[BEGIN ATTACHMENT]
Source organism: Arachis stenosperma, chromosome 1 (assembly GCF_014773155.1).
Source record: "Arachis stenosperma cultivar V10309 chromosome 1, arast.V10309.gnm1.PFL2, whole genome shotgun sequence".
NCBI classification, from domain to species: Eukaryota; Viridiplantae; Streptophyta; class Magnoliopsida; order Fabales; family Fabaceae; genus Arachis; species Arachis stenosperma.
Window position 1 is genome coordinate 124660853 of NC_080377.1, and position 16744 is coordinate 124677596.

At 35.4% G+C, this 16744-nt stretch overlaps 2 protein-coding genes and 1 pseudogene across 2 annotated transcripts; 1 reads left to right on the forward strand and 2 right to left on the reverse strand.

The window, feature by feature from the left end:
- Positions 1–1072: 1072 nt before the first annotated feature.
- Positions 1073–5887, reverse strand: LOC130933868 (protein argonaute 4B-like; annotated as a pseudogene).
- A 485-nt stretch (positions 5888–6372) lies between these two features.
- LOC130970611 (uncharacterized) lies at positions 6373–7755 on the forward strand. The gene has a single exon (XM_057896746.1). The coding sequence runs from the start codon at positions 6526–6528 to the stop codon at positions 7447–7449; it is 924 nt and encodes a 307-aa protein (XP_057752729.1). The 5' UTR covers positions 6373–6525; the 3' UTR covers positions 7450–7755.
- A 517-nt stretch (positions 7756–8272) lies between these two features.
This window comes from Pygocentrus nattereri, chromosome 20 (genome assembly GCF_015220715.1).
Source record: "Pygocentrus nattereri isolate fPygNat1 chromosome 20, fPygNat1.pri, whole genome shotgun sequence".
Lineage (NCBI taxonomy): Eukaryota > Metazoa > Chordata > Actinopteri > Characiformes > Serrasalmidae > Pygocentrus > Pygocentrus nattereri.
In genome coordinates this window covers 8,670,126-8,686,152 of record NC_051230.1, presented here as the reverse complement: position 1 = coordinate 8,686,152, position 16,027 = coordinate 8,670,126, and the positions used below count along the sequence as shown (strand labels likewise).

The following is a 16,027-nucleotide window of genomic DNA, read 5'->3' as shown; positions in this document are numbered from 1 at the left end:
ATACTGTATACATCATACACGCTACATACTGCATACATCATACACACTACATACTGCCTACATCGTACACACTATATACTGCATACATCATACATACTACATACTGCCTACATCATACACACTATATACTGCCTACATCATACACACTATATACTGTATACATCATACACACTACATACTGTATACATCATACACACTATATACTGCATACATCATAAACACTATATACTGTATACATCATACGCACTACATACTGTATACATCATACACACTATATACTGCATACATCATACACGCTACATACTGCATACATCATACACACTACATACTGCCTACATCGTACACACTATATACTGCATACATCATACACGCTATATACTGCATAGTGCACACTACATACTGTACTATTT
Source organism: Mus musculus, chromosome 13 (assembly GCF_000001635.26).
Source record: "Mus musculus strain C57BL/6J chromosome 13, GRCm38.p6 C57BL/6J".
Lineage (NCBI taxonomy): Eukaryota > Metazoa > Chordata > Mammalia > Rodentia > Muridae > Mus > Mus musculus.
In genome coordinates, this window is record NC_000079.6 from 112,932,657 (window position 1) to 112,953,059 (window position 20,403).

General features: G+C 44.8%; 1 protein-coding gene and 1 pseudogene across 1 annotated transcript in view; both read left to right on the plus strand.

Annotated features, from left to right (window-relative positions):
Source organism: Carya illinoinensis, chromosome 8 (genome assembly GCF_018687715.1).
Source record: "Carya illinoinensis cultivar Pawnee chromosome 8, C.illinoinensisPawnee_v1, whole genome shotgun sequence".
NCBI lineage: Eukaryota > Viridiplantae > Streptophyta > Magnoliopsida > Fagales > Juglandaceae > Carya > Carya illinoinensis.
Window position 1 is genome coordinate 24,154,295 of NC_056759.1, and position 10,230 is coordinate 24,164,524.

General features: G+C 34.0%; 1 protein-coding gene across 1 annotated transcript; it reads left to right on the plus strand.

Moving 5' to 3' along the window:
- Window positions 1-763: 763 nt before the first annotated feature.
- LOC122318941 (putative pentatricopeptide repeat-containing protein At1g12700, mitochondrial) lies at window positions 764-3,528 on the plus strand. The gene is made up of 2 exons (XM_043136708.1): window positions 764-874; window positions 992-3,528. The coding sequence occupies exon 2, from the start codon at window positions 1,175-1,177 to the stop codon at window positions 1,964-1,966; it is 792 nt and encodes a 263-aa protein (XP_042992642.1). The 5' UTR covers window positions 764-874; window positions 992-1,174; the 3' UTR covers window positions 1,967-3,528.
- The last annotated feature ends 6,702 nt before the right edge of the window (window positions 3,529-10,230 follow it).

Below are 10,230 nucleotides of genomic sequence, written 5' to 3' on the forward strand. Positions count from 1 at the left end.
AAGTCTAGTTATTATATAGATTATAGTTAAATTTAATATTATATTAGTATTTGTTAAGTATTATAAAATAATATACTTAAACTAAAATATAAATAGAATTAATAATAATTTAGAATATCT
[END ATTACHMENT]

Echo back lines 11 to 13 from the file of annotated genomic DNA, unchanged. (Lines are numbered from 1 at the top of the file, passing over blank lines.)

- A 517-nt stretch (positions 7756–8272) lies between these two features.
This window comes from Pygocentrus nattereri, chromosome 20 (genome assembly GCF_015220715.1).
Source record: "Pygocentrus nattereri isolate fPygNat1 chromosome 20, fPygNat1.pri, whole genome shotgun sequence".